Childhood medulloblastoma—a single institution’s historical perspective on survival and functional morbidity
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To compare results from a third (1995–2010) cohort of children with medulloblastoma with two previous series (J Neurosurg 86:13–21, 1997; Arch Dis Child 54:200–203, 1979) to analyse the effects of management changes aimed at improving both overall and event-free survivals (OS and EFS) and functional outcomes.
Review of neuro-oncology and imaging databases and previously published results.
There was no statistically significant improvement in the 5-year OS for 104 children diagnosed 1995–2010, 61.5% (95% CI, 52.9, 71.6), compared with 50% of the 80 children presenting 1980–1990 (J Neurosurg 86:13–21, 1997) (difference 11.5%; 95% CI, 2.8, 25.4). Five-year OS for 96 children suitable for risk-stratification was overall 66% (95% CI, 57.9, 75.8); standard risk 77.8% (95% CI, 67.4, 89.7); high risk < 3 years 50.0% (95% CI, 32.3, 77.5); high risk ≥ 3 years 54.5% (95% CI, 37.2, 79.9); 5-year EFS were standard risk 68.5% (95% CI, 57.2, 82.1); high risk < 3 years 40.0% (95% CI, 23.4, 68.4); and high risk ≥ 3 years 36.4% (95% CI, 20.9, 63.2); overall 55.2% (95% CI, 46.1, 66.1). Of 62/63 ≥ 5-year survivor, 9 died later from tumour relapse and 4 from second malignancy. Functional outcomes of 62 of the 63 ≥ 5-year survivors: 67.7% had educational issues requiring remedial input; 18% restricted mobility indoors and outdoors; 59.7% hearing impairment (42% prescribed aids).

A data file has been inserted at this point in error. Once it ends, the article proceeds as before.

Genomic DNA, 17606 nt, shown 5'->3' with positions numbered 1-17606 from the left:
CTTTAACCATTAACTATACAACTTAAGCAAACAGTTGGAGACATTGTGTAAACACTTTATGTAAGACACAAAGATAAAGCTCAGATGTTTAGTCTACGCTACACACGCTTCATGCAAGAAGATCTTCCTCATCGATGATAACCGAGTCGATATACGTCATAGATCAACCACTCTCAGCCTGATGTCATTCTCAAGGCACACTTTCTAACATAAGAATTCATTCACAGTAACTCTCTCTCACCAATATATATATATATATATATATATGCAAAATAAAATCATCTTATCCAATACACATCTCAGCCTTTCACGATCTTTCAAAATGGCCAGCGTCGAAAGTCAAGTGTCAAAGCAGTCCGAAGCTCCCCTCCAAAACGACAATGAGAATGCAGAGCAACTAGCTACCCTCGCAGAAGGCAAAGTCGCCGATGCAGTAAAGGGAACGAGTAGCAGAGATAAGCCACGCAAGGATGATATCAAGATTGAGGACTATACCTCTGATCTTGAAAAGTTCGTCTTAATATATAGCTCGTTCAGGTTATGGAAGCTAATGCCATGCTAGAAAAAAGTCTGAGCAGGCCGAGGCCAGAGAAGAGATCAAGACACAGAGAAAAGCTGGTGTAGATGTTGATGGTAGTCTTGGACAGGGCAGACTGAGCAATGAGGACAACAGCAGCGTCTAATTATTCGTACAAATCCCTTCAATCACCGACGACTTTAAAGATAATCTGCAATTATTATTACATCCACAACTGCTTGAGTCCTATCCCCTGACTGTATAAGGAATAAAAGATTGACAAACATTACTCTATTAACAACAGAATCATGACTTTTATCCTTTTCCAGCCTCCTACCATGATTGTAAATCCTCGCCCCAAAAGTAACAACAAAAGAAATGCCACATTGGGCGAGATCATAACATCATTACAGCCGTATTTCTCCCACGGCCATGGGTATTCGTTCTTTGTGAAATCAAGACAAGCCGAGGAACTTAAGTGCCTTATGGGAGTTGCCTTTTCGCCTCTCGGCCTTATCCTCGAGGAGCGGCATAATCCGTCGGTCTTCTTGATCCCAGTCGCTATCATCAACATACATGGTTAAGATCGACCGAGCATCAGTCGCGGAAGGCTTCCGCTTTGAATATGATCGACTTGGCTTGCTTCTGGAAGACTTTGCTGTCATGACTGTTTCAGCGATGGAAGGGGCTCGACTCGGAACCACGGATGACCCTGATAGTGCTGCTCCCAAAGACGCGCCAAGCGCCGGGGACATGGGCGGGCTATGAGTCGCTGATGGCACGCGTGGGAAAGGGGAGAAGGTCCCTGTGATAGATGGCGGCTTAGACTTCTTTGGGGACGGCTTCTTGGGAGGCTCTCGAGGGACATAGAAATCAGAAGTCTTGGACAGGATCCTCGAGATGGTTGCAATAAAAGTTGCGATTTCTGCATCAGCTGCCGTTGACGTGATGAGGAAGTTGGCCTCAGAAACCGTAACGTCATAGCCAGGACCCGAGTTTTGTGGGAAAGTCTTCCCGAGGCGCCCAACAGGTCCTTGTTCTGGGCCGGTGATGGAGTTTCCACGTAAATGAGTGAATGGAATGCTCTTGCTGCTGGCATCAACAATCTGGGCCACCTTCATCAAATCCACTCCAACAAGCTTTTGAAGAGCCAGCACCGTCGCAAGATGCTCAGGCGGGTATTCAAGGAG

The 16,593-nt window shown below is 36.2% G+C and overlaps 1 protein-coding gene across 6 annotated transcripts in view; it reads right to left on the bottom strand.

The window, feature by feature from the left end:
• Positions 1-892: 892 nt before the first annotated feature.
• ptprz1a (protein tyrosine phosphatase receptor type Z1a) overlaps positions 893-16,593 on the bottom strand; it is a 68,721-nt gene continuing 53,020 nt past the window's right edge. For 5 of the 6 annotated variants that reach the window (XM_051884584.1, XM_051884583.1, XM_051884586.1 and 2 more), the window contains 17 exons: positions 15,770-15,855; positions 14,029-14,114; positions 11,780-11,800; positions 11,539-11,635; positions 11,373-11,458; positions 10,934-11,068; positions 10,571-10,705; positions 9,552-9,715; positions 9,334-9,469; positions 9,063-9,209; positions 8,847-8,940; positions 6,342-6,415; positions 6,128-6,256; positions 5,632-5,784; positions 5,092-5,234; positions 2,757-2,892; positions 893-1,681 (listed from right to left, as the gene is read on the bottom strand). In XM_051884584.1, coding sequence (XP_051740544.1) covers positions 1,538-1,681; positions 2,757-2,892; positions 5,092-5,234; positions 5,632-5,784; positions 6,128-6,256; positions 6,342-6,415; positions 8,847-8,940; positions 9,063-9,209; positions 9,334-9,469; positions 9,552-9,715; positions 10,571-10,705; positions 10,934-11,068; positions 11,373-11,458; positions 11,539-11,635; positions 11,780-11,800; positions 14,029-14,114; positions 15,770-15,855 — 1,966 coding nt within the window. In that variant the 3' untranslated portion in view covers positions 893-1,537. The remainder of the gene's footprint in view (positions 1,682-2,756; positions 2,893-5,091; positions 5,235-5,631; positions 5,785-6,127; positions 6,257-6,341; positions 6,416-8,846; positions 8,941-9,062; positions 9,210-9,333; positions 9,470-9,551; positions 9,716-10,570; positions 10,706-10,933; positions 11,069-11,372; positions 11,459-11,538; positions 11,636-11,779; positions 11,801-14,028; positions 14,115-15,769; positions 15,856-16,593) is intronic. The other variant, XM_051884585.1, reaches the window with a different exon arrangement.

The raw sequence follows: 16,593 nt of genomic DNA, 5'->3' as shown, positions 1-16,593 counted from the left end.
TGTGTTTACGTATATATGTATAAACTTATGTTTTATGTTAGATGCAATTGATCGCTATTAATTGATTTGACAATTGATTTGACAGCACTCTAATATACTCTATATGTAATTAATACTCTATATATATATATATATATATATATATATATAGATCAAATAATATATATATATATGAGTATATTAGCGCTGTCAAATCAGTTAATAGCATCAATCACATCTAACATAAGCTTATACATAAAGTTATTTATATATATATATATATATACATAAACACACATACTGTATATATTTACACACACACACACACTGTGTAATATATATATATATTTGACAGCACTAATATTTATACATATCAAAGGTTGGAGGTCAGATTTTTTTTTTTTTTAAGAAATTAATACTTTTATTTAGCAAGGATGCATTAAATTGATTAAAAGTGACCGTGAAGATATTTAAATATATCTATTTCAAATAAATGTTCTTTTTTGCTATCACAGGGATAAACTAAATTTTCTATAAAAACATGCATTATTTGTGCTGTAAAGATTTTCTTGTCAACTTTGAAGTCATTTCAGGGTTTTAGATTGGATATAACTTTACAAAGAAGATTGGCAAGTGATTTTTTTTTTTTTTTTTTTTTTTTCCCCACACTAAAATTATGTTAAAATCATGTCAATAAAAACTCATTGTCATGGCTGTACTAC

Comparison of this single-institution series with its predecessor found that revised chemotherapy and RT protocols and greater accuracy of risk stratification did not result in statistically significant improvements in either survival or treatment-related functional disability.
Extended (> 5-year) follow-up is essential if 20% of late deaths from relapse and second malignancies are not to be overlooked.
KeywordsMedulloblastoma Radiotherapy Neurosurgery, Chemotherapy, Functional outcome
MNG is supported by the National Institute for Health Research, University College London Hospitals Biomedical Research Centre, London, UK.
Compliance with Ethical Standards
Conflict of Interest
The authors have declared no conflicts of interest.
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